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Special Feature on Special Collections

Murder, Bug Bombs, Delusions, and Disagreements: The Stories behind the Arthur B. Church KMBC Radio Collection at UMKC

Sandy Rodriguez, Special Collections Metadata Librarian (UMKC)

Just over two years ago, I found myself driving by the Pickwick Hotel at 10th and McGee Streets in downtown Kansas City. I wish I could say that I did this to satiate some intellectual curiosity to see the building in which former president Harry S. Truman wrote his autobiographical Pickwick Papers; or that I did it to fulfill a romantic notion that I should see that place which once housed the penthouse headquarters of radio station KMBC, the station whose collection I had been cataloging for the past several months. It was for neither of those reasons I ventured out on that inconspicuous evening.

hotel
Pickwick Hotel. Credit: Missouri Valley Special Collections, Kansas City Public Library, Kansas City, Missouri

The truth is hard to admit. In the midst of working with the Arthur B. Church KMBC Radio Collection, I had run across KMBC program producer and sometimes announcer, Fran Heyser, and as any good cataloger is wont to do, I set about establishing his name in the LC/NACO Name Authority File. When I discovered in horror that he had been beaten to death with a metal table lamp at the Pickwick, I had the irresistible urge to investigate. I recently learned that this abandoned hotel is slated for redevelopment as apartments for “young urbanites.” Imagine them moving in with their reclaimed wood coffee tables and vegan faux leather couches (hey, wait. I have these things…), having no idea their new apartment could be haunted by the ghost of Fran Heyser. I would totally watch that episode of Paranormal Witness on SyFy.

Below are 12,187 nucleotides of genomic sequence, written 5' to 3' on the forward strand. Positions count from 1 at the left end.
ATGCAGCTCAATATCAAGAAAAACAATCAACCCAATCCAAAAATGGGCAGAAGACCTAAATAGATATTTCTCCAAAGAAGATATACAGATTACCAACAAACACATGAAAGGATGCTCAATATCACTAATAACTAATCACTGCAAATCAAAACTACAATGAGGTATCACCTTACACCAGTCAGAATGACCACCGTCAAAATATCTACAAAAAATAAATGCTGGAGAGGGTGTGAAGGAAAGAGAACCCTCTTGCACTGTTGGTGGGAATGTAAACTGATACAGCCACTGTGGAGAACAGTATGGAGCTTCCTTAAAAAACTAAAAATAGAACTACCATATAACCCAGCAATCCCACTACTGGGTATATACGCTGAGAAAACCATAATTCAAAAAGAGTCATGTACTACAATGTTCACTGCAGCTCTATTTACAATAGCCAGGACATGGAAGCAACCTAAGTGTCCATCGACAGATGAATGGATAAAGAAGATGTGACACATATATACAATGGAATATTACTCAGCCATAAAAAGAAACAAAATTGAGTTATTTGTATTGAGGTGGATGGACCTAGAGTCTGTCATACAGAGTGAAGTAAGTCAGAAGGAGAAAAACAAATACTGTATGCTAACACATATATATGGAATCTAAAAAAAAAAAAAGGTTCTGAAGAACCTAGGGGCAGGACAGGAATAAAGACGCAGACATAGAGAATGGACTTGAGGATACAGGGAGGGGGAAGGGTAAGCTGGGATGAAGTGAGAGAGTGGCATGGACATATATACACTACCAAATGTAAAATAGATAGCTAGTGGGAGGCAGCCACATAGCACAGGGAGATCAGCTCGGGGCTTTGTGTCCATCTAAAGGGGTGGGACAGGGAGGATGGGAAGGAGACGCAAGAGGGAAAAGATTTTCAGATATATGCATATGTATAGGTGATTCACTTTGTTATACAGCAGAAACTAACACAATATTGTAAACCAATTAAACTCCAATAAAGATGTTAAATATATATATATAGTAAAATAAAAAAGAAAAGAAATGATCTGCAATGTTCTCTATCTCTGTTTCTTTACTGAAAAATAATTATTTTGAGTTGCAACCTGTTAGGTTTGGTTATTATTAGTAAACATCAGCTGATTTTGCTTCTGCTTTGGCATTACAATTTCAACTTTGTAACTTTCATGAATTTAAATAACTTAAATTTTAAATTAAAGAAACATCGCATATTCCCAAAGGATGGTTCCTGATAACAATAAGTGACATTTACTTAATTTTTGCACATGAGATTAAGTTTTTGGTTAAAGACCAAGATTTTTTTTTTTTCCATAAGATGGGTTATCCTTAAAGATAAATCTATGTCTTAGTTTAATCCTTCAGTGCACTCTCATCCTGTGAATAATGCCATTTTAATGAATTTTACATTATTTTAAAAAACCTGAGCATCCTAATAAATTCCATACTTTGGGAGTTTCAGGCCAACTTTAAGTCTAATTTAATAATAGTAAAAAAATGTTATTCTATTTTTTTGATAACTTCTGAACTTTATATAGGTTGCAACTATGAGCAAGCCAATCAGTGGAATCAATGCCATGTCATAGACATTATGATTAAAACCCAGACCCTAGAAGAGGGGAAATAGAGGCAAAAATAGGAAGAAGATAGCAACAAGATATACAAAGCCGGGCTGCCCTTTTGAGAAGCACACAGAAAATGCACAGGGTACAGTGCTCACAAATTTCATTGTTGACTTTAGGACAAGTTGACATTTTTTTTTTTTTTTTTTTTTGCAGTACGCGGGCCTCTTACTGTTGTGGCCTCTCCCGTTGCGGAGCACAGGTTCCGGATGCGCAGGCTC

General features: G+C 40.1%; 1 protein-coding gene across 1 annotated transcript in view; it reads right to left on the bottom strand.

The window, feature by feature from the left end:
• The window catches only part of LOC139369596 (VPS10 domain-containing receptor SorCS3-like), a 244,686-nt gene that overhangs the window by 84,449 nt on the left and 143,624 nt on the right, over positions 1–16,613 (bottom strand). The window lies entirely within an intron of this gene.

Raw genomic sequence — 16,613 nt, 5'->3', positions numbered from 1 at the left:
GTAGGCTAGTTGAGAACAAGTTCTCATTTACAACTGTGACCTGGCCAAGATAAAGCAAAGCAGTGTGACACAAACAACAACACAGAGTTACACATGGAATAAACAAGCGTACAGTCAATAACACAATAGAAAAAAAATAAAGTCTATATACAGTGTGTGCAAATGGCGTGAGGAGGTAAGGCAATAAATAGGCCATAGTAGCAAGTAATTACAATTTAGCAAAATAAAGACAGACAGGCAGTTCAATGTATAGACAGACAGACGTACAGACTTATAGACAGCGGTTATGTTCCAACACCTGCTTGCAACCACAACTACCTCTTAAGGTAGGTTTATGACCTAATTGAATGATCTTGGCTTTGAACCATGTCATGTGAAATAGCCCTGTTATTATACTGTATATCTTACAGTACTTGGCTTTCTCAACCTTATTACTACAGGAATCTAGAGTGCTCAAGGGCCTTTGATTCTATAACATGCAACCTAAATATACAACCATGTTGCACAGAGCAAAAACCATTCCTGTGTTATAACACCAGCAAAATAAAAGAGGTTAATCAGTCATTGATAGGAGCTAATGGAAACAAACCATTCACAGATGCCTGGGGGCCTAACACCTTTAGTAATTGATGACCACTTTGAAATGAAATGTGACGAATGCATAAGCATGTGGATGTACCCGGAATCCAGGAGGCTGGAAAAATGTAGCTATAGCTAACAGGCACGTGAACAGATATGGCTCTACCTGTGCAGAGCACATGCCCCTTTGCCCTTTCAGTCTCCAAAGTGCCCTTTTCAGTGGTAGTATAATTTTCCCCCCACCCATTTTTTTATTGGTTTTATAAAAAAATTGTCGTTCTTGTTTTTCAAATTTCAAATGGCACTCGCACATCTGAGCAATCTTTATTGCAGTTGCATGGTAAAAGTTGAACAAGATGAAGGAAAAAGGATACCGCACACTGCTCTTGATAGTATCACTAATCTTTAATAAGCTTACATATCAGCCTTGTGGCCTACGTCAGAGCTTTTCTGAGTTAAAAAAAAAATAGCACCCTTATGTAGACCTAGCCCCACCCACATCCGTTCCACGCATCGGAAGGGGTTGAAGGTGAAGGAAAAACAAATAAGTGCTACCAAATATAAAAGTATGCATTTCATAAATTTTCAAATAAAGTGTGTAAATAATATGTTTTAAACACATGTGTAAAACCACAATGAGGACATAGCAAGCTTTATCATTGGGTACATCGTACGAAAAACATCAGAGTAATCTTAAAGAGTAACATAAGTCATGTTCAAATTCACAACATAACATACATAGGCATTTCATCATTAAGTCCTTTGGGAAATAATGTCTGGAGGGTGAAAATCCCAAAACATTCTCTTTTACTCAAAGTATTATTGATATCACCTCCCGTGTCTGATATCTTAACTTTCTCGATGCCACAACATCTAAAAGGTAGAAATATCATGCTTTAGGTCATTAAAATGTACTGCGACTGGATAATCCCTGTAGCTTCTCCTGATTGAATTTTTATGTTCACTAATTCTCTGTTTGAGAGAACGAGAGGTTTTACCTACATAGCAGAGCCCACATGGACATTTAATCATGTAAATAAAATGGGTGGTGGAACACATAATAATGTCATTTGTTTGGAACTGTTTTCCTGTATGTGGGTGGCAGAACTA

In October 2012, the University of Missouri-Kansas City’s Marr Sound Archives completed an 18-month National Endowment for the Humanities grant to catalog and preserve the nearly 3,000 broadcast recordings in the Arthur B. Church KMBC Radio Collection. I served as the project cataloger, managed three students, and coordinated with sound archives staff on the preservation and digital reformatting of the recordings. When pondering what I might write for the MLA Newsletter, I thought it might be sensible to highlight some unique items in the collection or maybe talk a little about the project, but then I realized that I don’t normally make any sense, and when I do, it puts everyone to sleep. Instead, for the amusement of all, I want to share some anecdotes.

It seems like anyone who works with unique collections has some interesting experience to share; gains some knowledge and insight into the time, people, and place represented in the collection; and develops some personal connection to some fascinating find from the collection. In order to tell the stories from our NEH grant project, I have to (1) set the stage by giving a little background about the collection, and (2) ask everyone to imagine that I’m your grandmother (the cool one), sitting on a rocking chair on the front porch. In fact, read this with a frail, shaky voice in your head. That might be fun.

About the collection